seems like

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birdeen's call

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Is the following sentence correct?

He seems like a mean person.

I hear this construction sometimes but it sounds incorrect to me.

I'd really like to hear your opinions about it.
 

Tullia

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It is correct.

We tend to use it when we don't want to commit ourselves to saying something about someone, because we don't want to say something that might be wrong.

"He seems like a nice person, based on what I know of him so far."
"He seems mean, when you look at how he treated George."

We don't want to say "He is a nice person" because that's a very concrete statement, and we might be wrong - or because we just don't know for sure that he is yet.

We use it a lot for being negative about people too; I think that might be because we don't want to insult someone unless we absolutely have to. It seems nicer to say someone just "seems like" a mean person.
 

birdeen's call

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So it's just as correct as to say "he seems a mean person" or "he seems to be a mean person" or "he seems mean"?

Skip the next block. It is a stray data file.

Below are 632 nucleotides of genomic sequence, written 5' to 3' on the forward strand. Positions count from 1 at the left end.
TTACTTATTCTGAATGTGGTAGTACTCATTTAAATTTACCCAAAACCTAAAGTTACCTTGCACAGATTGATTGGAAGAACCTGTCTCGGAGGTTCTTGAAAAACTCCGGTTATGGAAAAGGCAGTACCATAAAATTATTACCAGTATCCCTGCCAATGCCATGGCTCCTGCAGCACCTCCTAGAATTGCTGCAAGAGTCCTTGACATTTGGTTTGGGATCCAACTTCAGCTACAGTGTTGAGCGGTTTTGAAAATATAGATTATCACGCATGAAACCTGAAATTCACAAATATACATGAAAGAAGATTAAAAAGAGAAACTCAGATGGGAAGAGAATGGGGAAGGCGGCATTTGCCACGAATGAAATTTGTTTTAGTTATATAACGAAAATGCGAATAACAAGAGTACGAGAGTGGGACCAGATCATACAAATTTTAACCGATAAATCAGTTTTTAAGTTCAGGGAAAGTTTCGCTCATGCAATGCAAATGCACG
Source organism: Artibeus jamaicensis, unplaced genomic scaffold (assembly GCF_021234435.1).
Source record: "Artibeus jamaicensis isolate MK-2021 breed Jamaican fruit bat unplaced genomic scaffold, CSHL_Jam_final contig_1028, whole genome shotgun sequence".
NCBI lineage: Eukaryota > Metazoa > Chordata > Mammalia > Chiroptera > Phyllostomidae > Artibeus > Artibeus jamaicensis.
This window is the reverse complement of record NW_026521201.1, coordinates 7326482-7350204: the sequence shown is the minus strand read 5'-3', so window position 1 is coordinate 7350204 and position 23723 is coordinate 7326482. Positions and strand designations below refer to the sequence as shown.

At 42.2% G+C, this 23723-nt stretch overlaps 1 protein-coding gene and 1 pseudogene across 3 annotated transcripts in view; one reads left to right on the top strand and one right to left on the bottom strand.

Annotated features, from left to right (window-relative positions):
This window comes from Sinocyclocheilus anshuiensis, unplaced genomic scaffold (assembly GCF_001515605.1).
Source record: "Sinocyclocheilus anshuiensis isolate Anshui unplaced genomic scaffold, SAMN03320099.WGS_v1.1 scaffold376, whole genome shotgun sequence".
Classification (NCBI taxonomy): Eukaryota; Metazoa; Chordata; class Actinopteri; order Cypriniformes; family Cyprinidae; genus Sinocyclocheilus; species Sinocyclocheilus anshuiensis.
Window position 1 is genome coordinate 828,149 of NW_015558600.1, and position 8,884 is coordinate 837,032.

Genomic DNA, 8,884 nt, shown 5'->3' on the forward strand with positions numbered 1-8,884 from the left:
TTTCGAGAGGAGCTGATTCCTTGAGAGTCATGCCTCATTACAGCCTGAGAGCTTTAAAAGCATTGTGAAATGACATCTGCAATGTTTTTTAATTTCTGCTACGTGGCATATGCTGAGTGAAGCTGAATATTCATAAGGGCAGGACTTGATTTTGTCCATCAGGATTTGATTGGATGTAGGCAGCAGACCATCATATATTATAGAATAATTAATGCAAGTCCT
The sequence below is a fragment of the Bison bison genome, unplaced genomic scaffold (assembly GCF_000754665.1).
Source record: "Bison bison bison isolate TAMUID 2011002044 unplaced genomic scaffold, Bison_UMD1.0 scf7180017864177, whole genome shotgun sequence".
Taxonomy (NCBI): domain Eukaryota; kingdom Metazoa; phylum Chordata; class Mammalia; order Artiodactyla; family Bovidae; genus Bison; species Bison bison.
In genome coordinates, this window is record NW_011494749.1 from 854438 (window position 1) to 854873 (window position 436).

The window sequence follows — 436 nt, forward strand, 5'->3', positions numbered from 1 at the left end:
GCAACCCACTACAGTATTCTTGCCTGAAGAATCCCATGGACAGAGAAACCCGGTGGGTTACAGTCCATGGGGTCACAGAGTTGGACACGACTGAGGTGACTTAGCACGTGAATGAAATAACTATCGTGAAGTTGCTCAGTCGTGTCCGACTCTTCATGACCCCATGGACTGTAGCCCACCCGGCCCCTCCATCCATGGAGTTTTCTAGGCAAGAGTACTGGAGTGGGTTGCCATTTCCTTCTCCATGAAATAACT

Tullia

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So it's just as correct as to say "he seems a mean person" or "he seems to be a mean person" or "he seems mean"?


Yes, it's OK to use a construction like "like" or "as if" after seem, or after the verb look - but oddly enough, we don't use it after appear, yet they are all partial synonyms (although not perfect ones).


There's a good basic explanation here:

BBC World Service | Learning English | Learn it
 

philadelphia

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Is the following sentence correct?

He seems like a mean person.

I hear this construction sometimes but it sounds incorrect to me.

I'd really like to hear your opinions about it.

*Not a teacher

"Seem/look/sound/be/feel/etc like" is perfectly correct and very common in spoken English in particular; you could bump into it when you chat on the Internet as well. And as Tullia said earlier, like, as a comparative, is also used not to directly say to someone that s/he is a mean person. Like attenuated the meaning in your phrase for instance.
 
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